Additional Success in Israel In 2015, Israel’s parliament passed a law funding longterm savings accounts for all newborns, based on a proposal developed by Michal Grinstein-Weiss, Shanti K. Khinduka Distinguished Professor at the Brown School. Grinstein-Weiss, who also directs the university’s new Social Policy Institute, worked closely with government leaders and other social policy experts for over a decade to help propose and pass the law, including organizing multiple conferences and expert delegations to raise the idea. She collaborated with executive leadership at Israel’s National Insurance Institute, Ministry of Social Affairs, and Ministry of Finance. “Passing the law is a great step toward advancing social and economic mobility of children in Israel and giving them a financial head start once they reach adulthood,” Grinstein-Weiss said. “The infrastructure of the child allowance is a powerful platform to deliver these accounts and can serve as a model for other countries.” Grinstein-Weiss continues to lead the evaluation of the law’s implementation. Through a collaboration with the National Insurance Institute of Israel, she and her team analyze how Israeli households make program enrollment and participation decisions.


SMART Africa Center This center is a transdisciplinary enterprise aimed at reducing child mental health gaps in service and research in Ghana, Kenya, and Uganda. SMART (Strengthening Mental Health and Research Training) Africa is co-led by William E. Gordon Distinguished Professor Fred Ssewamala and Mary McKay, Neidorff Family and Centene Corporation Dean of the Brown School, with support from Ozge Sensoy Bahar, research assistant professor. Context-specific influences in sub-Saharan Africa —such as high levels of stigma associated with mental health, high rates of poverty, and health epidemics —increase the prevalence of serious mental health needs. These challenges, coupled with mental health policies at the early stages of implementation, hinder the ability to provide adequate services in these countries. SMART Africa is implementing a scale-up study testing an evidence-based multiple family group intervention with children experiencing behavioral problems and their families in Uganda, with concurrent pilot studies in Ghana and Kenya.

ICHAD The International Center for Child Health and Asset Development (ICHAD) serves as a hub for applied research focused on family-level economic strengthening and empowerment interventions that tackle the interactive effects of poverty, disease, and health-related risk factors for youth in sub-Saharan Africa. ICHAD has worked with teams across the United States and Africa composed of faculty affiliates, community collaborators, and doctoral and master’s students. ICHAD also collaborates closely with SMART Africa Center. ICHAD currently houses three new NIH-funded randomized clinical trials. One recent ICHAD project aims to prevent HIV risk behaviors among 15-to 17-yearold girls living in communities heavily affected by poverty and HIV/AIDS in Uganda. The study intervention combines two evidence-based interventions: a youth monetary saving program that supports secondary education with a family-based dialogue, and training to address mental health challenges that frequently accompany adolescent girls’ transitions to adulthood.

Brown School | Global Impact



E3 is a transdisciplinary laboratory at the Brown School that is undertaking research around the world to address “hidden hunger”— poverty-related nutritional deficiencies in mothers and young children. The founder and director of the E3 Nutrition Lab is Lora Iannotti, associate professor and associate dean for public health. The three “E”s represent the lab’s principles for nutrition interventions: environmentally sustainable, economically affordable, and evolutionarily appropriate. “Our group works together to prevent malnutrition from different disciplinary perspectives,” Iannotti said. The lab includes faculty from Washington University’s schools of Medicine, Arts & Sciences, and McKelvey School of Engineering, as well as doctoral and master’s students in both public health and social work. The E3 Lab’s projects include: Ecuador: Nutrition During Pregnancy Funded by the Children’s Discovery Institute, the E3 Nutrition Lab is conducting a trial in Ecuador in collaboration with investigators from the Brown School, the Washington University School of Medicine and Universidad San Francisco de Quito in Ecuador. Researchers are studying the impacts of an evolutionary diet intervention on fetal and newborn growth and brain development.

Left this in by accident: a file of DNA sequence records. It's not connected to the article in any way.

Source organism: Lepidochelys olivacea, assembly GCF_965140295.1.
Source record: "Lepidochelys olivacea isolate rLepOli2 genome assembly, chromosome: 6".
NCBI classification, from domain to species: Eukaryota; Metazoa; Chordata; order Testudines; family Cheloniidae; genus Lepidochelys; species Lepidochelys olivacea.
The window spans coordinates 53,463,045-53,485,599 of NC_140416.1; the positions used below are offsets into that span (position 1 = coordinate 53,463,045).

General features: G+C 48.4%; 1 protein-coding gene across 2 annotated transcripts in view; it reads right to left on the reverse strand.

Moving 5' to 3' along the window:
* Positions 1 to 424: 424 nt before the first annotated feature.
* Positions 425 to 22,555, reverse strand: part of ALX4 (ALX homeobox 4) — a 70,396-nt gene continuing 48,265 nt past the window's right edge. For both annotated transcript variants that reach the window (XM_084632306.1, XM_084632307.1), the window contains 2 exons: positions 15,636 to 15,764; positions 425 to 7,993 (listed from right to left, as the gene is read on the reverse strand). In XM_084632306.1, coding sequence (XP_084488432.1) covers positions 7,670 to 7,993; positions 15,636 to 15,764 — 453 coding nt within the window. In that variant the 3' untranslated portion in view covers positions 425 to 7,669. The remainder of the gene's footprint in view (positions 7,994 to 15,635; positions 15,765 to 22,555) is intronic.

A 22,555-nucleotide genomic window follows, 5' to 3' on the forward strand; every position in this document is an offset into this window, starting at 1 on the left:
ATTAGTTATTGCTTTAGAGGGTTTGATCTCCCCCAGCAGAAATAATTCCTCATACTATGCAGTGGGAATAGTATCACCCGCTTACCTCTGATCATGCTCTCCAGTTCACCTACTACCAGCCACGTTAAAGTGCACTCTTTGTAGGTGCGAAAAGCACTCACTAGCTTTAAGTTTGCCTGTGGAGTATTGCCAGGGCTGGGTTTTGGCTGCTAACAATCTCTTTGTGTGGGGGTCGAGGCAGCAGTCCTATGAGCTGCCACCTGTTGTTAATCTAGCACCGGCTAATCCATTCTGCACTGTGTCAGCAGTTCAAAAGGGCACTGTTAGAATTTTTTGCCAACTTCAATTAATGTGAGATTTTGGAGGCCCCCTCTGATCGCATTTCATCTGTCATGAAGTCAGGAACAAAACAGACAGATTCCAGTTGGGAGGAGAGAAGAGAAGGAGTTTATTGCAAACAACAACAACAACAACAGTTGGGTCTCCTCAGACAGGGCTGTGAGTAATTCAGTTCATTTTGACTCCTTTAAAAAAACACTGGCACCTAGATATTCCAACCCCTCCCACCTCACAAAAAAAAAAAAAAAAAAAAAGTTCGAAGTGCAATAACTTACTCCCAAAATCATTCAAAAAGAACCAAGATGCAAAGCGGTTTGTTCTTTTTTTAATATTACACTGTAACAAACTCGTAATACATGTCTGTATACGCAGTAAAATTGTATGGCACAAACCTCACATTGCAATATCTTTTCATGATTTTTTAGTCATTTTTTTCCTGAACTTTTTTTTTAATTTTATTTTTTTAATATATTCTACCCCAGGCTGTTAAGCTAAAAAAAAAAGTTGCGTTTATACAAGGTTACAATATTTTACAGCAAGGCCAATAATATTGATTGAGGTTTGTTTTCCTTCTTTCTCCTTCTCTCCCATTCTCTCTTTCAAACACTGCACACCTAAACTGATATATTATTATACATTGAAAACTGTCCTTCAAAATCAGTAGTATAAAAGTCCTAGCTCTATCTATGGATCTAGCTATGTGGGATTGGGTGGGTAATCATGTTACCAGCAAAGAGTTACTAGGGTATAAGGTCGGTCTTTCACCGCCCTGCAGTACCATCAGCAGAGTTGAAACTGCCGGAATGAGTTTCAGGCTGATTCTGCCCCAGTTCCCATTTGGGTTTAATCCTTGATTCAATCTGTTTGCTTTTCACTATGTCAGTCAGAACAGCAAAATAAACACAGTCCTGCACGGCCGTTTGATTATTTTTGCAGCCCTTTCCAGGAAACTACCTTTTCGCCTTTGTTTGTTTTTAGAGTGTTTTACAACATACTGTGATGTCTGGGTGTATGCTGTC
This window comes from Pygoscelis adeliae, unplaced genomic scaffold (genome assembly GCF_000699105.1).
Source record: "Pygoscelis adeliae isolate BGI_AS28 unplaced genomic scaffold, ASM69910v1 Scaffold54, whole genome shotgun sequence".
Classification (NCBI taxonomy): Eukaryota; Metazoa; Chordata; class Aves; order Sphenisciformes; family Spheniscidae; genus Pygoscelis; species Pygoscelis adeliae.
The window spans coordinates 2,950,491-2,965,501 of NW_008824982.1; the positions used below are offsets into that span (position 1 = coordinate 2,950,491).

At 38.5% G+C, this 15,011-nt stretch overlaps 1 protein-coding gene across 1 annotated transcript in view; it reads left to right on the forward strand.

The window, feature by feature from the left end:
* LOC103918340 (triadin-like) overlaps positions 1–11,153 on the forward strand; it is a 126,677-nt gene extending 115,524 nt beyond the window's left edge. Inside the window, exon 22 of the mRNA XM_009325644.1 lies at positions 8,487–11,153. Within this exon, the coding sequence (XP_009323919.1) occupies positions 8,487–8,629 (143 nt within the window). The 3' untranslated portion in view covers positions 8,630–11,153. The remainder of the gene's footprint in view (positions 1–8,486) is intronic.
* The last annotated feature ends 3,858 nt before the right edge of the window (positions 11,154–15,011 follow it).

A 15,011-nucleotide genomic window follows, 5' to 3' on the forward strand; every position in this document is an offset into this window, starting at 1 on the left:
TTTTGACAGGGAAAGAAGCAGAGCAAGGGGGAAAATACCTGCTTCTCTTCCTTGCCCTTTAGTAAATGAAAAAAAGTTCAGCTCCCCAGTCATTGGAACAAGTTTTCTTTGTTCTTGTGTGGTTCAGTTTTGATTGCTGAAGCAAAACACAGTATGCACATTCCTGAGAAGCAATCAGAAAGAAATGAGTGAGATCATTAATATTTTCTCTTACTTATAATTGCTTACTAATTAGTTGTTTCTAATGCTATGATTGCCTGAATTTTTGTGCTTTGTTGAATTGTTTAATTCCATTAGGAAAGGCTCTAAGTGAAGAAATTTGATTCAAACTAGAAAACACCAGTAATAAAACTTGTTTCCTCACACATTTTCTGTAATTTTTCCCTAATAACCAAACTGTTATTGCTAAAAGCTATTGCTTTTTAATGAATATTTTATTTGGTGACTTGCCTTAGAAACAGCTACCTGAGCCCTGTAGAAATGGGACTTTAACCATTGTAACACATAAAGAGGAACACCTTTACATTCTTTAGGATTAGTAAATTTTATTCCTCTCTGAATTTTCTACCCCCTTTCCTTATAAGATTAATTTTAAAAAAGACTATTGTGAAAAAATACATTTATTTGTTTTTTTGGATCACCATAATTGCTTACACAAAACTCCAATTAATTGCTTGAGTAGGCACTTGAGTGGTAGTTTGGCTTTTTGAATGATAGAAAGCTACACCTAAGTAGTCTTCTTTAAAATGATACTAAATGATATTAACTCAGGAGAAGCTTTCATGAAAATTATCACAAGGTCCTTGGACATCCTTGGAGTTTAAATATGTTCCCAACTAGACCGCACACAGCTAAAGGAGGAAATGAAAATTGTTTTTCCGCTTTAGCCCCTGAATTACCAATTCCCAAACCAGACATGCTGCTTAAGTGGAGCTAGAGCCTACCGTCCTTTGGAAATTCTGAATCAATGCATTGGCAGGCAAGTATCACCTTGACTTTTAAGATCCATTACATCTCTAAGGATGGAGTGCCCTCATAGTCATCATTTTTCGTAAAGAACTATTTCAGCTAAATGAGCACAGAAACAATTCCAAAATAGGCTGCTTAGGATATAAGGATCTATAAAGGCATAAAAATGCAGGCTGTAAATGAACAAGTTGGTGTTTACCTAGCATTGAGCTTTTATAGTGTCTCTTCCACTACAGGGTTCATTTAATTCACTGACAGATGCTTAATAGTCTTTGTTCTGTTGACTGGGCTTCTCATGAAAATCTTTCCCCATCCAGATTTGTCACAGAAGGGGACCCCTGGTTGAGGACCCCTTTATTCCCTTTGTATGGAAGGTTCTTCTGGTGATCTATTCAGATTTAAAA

Brown School | Global Impact

Kenya and Nigeria: Feed the Future Innovation Lab for Fish The lab also collaborates with the USAID Feed the Future Fish Innovation Lab led by Mississippi State University to carry out two projects. The first involves promoting sustainable fish food consumption among vulnerable communities along the coast of Kenya. Researchers are interviewing fishers, market women, and households to understand the role of fish in livelihoods and health with a view towards testing future interventions. A second project is in Nigeria, where Joe Steensma, professor of practice at the Brown School, will be studying fish farming, looking at the nutrition, economic development and sustainability of the aquaculture industry that is relatively new to Nigeria. The project will be conducted alongside a WorldFish project, supported by the Bill & Melinda Gates Foundation. The goal is to improve the capacity of the fisheries to feed people in a sustainable way. Haiti: Advancing Parenting Resources and Child Nutrition A collaboration between Iannotti and Patricia Kohl, associate professor at the Brown School, hopes to improve parenting and child development in Haiti. The project created and tested an innovative nutrition and parenting intervention to promote healthy growth and development among young children in an extremely impoverished area of Haiti.